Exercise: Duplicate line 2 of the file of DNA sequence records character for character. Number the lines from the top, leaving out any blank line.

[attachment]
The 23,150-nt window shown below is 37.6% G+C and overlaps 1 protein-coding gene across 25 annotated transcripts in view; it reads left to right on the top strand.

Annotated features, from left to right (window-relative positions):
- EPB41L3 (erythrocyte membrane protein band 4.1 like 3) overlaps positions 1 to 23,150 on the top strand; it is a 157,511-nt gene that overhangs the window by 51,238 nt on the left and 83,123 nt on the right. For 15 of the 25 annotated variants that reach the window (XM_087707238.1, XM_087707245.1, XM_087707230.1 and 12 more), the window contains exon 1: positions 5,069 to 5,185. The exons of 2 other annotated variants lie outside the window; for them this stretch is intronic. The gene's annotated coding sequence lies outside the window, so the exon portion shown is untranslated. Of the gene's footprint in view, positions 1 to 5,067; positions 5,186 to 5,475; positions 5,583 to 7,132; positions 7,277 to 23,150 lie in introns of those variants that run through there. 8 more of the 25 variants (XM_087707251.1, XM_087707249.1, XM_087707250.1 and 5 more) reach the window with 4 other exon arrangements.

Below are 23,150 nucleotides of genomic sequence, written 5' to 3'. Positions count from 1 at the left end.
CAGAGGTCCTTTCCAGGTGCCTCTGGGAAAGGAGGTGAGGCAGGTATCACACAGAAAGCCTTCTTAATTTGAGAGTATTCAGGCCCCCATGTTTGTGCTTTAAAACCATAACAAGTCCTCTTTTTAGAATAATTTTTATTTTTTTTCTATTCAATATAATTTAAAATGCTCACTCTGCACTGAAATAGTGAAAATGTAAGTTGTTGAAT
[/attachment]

Annotated features, from left to right (window-relative positions):